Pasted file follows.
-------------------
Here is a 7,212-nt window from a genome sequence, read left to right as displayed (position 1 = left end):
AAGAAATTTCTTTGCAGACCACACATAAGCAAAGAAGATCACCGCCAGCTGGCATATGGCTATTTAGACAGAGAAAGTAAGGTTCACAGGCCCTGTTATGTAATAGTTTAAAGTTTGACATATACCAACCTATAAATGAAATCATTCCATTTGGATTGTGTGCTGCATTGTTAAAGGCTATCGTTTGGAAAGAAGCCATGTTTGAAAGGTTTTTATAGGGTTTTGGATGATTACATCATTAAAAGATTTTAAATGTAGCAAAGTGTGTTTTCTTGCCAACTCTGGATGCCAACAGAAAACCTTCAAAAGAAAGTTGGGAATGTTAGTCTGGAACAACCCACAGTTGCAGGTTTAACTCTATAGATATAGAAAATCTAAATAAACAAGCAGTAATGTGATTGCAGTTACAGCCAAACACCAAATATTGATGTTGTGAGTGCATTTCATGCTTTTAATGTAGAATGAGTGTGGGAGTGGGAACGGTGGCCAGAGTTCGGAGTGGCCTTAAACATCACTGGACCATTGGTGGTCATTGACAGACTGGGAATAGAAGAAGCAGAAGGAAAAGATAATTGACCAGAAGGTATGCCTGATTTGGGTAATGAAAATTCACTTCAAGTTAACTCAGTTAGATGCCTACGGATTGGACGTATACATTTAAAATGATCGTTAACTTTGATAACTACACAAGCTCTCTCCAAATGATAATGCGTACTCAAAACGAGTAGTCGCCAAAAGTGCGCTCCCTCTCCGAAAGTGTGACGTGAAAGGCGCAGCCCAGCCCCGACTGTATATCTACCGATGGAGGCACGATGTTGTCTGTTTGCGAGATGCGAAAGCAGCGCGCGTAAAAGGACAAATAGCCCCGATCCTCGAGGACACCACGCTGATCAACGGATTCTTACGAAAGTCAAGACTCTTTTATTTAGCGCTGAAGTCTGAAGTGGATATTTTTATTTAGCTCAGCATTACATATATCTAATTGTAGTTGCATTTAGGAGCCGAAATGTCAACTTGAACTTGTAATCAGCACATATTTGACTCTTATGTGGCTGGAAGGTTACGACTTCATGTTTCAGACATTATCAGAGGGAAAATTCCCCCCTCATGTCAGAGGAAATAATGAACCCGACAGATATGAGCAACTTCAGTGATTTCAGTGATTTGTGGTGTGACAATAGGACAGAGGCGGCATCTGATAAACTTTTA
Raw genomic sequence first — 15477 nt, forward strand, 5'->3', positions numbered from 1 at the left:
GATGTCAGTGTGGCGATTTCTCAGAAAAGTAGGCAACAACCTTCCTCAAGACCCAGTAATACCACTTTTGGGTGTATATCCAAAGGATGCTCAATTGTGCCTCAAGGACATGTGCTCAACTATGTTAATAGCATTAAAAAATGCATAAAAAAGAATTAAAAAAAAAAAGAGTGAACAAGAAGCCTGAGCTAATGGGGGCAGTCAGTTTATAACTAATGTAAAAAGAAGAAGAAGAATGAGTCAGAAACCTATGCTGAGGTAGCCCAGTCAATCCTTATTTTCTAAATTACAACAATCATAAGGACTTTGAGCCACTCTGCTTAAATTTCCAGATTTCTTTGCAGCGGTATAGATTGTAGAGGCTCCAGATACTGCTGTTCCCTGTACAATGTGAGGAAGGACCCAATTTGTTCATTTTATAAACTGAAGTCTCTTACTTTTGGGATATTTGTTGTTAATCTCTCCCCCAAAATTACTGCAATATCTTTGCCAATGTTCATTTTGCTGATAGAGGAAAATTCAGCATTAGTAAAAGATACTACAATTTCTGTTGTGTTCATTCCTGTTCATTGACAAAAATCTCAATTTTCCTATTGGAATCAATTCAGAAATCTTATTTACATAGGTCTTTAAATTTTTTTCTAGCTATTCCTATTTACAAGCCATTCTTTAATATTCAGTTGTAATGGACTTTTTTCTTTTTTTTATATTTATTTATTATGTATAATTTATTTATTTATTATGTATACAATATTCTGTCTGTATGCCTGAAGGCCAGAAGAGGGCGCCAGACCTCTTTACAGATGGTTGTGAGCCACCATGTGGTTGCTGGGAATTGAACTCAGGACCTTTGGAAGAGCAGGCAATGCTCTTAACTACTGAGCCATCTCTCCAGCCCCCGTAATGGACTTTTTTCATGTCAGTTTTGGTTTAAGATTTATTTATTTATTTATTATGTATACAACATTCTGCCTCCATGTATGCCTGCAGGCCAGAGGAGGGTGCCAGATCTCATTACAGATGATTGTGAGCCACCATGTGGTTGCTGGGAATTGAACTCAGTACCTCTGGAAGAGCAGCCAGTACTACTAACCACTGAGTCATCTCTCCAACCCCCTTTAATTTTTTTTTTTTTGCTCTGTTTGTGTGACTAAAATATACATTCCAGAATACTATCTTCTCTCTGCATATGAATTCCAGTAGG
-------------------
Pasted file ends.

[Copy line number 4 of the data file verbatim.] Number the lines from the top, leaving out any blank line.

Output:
GATGTCAGTGTGGCGATTTCTCAGAAAAGTAGGCAACAACCTTCCTCAAGACCCAGTAATACCACTTTTGGGTGTATATCCAAAGGATGCTCAATTGTGCCTCAAGGACATGTGCTCAACTATGTTAATAGCATTAAAAAATGCATAAAAAAGAATTAAAAAAAAAAAGAGTGAACAAGAAGCCTGAGCTAATGGGGGCAGTCAGTTTATAACTAATGTAAAAAGAAGAAGAAGAATGAGTCAGAAACCTATGCTGAGGTAGCCCAGTCAATCCTTATTTTCTAAATTACAACAATCATAAGGACTTTGAGCCACTCTGCTTAAATTTCCAGATTTCTTTGCAGCGGTATAGATTGTAGAGGCTCCAGATACTGCTGTTCCCTGTACAATGTGAGGAAGGACCCAATTTGTTCATTTTATAAACTGAAGTCTCTTACTTTTGGGATATTTGTTGTTAATCTCTCCCCCAAAATTACTGCAATATCTTTGCCAATGTTCATTTTGCTGATAGAGGAAAATTCAGCATTAGTAAAAGATACTACAATTTCTGTTGTGTTCATTCCTGTTCATTGACAAAAATCTCAATTTTCCTATTGGAATCAATTCAGAAATCTTATTTACATAGGTCTTTAAATTTTTTTCTAGCTATTCCTATTTACAAGCCATTCTTTAATATTCAGTTGTAATGGACTTTTTTCTTTTTTTTATATTTATTTATTATGTATAATTTATTTATTTATTATGTATACAATATTCTGTCTGTATGCCTGAAGGCCAGAAGAGGGCGCCAGACCTCTTTACAGATGGTTGTGAGCCACCATGTGGTTGCTGGGAATTGAACTCAGGACCTTTGGAAGAGCAGGCAATGCTCTTAACTACTGAGCCATCTCTCCAGCCCCCGTAATGGACTTTTTTCATGTCAGTTTTGGTTTAAGATTTATTTATTTATTTATTATGTATACAACATTCTGCCTCCATGTATGCCTGCAGGCCAGAGGAGGGTGCCAGATCTCATTACAGATGATTGTGAGCCACCATGTGGTTGCTGGGAATTGAACTCAGTACCTCTGGAAGAGCAGCCAGTACTACTAACCACTGAGTCATCTCTCCAACCCCCTTTAATTTTTTTTTTTTTGCTCTGTTTGTGTGACTAAAATATACATTCCAGAATACTATCTTCTCTCTGCATATGAATTCCAGTAGG